Judith Fingeret Krug (March 15, 1940 – April 11, 2009) was an American librarian, supporter of freedom of speech, and prominent critic against censorship. Krug became Director of the Office for Intellectual Freedom at the American Library Association in 1967. In 1969, she joined the Freedom to Read Foundation as its Executive Director. Krug co-founded Banned Books Week in 1982. She coordinated the effort against the Communications Decency Act of 1996, which was the first trial by the United States Congress at a form of censorship of speech on the Internet. Krug strongly opposed the notion that libraries ought to censor the material that they provide to patrons. She supported laws and policies protecting the confidentiality of library use records. When the United States Department of Justice used the authority of the USA PATRIOT Act of 2001 to conduct searches of what once were confidential library databases, Krug raised public outcry against this activity by the government. In 2003, she was the leader of the initiative to challenge the constitutionality of the Children's Internet Protection Act. Her efforts led to a partial victory; the Supreme Court of the United States ruled that the law was constitutional, however computers at the library could have filtering software turned off if requested to do so by an adult guardian. Krug warned that the same filters used to censor Internet pornography from children were not perfect and risked blocking educational information about social matters, sexuality, and healthcare.

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UCLA Anderson School of Management

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James Russell Lowell
James Russell Lowell, A Fable for Critics (1848), Pt. V - Cooper, st. 3.

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Freedom of speech

Awards: AAAS Award for Scientific Freedom and ResponsibilityValeriu Boboc PrizeCPJ International Press Freedom AwardsFour Freedoms AwardGeschwister-Scholl-PreisGwangju Prize for Human RightsHugh M. Hefner First Amendment AwardJames Madison Freedom of Information AwardLeipzig Human Rights AwardMuzzle AwardsNorwegian Academy of Literature and Freedom of ExpressionPEN/Barbara Goldsmith Freedom to Write AwardPEN/Katherine Anne Porter First Amendment AwardPEN/Newman's Own First Amendment AwardSakharov PrizeUNESCO/Guillermo Cano World Press Freedom PrizeWilliam J. Brennan AwardWorld Association of Newspapers' Golden Pen of Freedom Award

Books: Beyond the First AmendmentCyber RightsFree Speech, "The People's Darling Privilege"Freedom of ExpressionNet.wars

Freedom of speech

Free speech activists: Floyd AbramsGuy AldredMichael Gottlieb BircknerSusan BlockBrenda BrathwaiteRoy W. BrownLenny BruceGeorge CarlinHenry CarlisleZechariah ChafeeThe ConfessionalsIda CraddockHossein DerakhshanDavid EsratiJohn Henry FaulkElizabeth Gurley FlynnLarry FlyntHeather FordPim FortuynFree Speech LeagueMike GodwinTheo van Gogh (film director)Emma GoldmanBennett HaseltonHugh HefnerMarjorie HeinsBill HicksAyaan Hirsi AliAbbie HoffmanWilliam HoneZoia HornSaad Eddin IbrahimJoesoef IsakJiang LijunPeter JungerChris KemplingRonald KiddKitty MarionHowie KleinJudith KrugLi Zhi (dissident)Elijah Parish LovejoyDeclan McCullaghJohn McGovern (politician)Aaron McGruderKembrew McLeodIrshad ManjiGeorge W. MavetyAlexander MeiklejohnNicholas MerrillGregorius NekschotPhilip NjaruRashid NugmanovUrsula OwenPu ZhiqiangMarc RandazzaBarney RossetHasan SaltıkMargaret SangerMario SavioTheodore SchroederFariborz ShamshiriShi TaoHoward SternNadine StrossenDavid S. TouretzkyWang XiaoningGrady WardGeert WildersRose WitcopFrank ZappaZhou Shuguang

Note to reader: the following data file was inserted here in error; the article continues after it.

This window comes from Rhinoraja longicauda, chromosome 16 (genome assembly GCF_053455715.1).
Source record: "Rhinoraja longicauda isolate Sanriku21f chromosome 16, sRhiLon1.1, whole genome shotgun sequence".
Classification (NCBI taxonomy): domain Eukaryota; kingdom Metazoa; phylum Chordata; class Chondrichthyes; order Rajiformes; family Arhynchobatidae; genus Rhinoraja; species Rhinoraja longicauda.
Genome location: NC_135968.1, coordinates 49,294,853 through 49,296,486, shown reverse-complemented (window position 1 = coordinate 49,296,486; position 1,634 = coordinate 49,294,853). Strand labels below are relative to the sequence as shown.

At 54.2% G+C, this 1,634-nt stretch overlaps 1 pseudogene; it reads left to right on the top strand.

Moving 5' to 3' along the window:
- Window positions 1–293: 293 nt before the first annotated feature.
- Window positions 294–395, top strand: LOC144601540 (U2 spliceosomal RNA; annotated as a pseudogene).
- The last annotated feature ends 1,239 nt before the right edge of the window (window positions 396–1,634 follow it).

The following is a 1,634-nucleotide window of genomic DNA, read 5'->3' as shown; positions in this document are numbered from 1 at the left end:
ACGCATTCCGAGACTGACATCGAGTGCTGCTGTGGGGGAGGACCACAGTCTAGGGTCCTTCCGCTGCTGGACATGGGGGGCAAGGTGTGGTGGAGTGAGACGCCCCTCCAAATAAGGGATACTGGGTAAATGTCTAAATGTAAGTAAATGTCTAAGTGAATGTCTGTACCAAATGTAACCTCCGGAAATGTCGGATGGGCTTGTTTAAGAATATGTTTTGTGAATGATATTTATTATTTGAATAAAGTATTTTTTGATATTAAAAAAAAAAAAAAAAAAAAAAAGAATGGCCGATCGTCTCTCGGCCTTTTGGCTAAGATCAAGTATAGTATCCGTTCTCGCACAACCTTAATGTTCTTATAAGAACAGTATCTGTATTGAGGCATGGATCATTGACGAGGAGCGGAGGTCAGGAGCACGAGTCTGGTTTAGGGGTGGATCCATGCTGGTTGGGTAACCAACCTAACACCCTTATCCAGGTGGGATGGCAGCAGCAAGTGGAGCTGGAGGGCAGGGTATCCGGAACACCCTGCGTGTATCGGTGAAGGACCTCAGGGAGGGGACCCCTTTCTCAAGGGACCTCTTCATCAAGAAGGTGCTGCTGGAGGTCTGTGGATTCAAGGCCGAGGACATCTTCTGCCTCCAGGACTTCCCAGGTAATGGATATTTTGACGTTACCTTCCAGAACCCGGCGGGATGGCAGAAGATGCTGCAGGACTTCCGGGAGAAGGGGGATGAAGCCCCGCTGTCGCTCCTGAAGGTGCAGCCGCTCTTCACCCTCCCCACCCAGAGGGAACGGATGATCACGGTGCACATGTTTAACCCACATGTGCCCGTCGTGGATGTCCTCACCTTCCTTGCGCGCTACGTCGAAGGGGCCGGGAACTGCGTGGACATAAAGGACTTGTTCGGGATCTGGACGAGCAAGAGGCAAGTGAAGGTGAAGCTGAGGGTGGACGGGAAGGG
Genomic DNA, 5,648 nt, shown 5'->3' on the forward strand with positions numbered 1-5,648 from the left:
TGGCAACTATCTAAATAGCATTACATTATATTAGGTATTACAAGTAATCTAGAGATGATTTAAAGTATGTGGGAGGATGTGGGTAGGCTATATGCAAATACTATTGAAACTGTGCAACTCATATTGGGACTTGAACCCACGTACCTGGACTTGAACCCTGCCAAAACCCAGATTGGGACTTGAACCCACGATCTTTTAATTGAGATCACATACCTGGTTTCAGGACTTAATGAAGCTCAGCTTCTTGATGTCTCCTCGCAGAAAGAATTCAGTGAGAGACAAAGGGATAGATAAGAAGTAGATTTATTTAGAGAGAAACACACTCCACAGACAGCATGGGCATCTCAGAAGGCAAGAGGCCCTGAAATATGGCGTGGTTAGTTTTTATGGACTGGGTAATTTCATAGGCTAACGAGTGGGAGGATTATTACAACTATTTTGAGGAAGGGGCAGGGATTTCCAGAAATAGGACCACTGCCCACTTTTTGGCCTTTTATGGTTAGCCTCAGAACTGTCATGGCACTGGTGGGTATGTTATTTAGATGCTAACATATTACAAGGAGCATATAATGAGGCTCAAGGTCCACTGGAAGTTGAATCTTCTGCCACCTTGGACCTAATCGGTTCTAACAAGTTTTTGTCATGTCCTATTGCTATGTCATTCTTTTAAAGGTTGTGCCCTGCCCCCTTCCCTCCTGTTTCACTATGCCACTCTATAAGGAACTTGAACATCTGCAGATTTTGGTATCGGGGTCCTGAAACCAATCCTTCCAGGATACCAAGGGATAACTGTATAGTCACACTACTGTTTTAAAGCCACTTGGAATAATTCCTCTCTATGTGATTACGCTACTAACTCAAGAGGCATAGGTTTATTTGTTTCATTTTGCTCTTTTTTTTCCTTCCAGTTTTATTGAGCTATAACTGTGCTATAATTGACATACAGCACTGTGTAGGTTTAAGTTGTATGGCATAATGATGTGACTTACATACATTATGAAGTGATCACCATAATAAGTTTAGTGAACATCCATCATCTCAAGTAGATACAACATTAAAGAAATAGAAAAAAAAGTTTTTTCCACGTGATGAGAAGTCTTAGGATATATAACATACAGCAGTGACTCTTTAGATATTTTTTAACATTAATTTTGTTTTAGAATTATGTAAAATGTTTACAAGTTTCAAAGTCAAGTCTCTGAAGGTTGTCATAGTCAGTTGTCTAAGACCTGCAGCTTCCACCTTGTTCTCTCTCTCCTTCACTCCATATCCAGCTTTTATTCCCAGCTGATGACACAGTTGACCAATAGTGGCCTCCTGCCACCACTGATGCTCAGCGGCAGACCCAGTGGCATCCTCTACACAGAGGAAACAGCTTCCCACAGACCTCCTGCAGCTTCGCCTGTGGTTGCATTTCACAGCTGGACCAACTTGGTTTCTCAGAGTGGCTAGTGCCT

General: Abusive language (law)Article 14 of the Constitution of SingaporeBirth control movement in the United StatesCartoonists Rights Network, InternationalCensorship by countryFalse statements of factFree speech fightsFree Speech LeagueFree Speech Movement • Free Speech Radio News • Free Speech TVFree speech zoneFreedom of informationFreedom of Speech (painting)Freedom of speech by countryFreedom of speech in the United StatesFreedom of the press in the United StatesInternational Freedom of Expression ExchangeFree speech in the media during the Libyan civil warMarket for loyalties theoryOccupy OaklandSPEECH ActThe Tully Center for Free SpeechWhistleblower

Organizations: Action for Children's TelevisionAmerican Society of Magazine EditorsARTICLE 19Canadian Journalists for Free ExpressionCenter for Media Freedom and ResponsibilityCentral Committee for Ex-MuslimsCentral Council of Ex-MuslimsChilling EffectsComic Book Legal Defense FundComic Legends Legal Defense FundCommittee to Protect JournalistsCroatian Journalists' AssociationCryptoRights Foundationdigitalcourage (formerly FoeBuD) • Doha Centre for Media FreedomElectronic Frontier FoundationElectronic Frontiers GeorgiaEuropean Centre for Press and Media FreedomFeminists Against CensorshipFirst Amendment CenterFirst Amendment CoalitionFoundation for Press FreedomFree Speech CoalitionFree Speech LeagueFreedom HouseFreedom of the Press (report)Index on CensorshipInter American Press AssociationInternational Center for Law and Religion StudiesInternational Free Press SocietyInternational Freedom of Expression ExchangeInternational Media SupportInternational PENInternational Press InstituteMedia Legal Defence InitiativeNational Coalition Against CensorshipPacifica ForumPress Freedom IndexReporters Without BordersSave the InternetSomali Exiled Journalists Association (SEJA)South East Europe Media OrganisationSoutheast Asian Press AllianceStudent Press Law CenterSwedish Publicists' AssociationTelevision WatchTunisia Monitoring GroupWorld Press Freedom Committee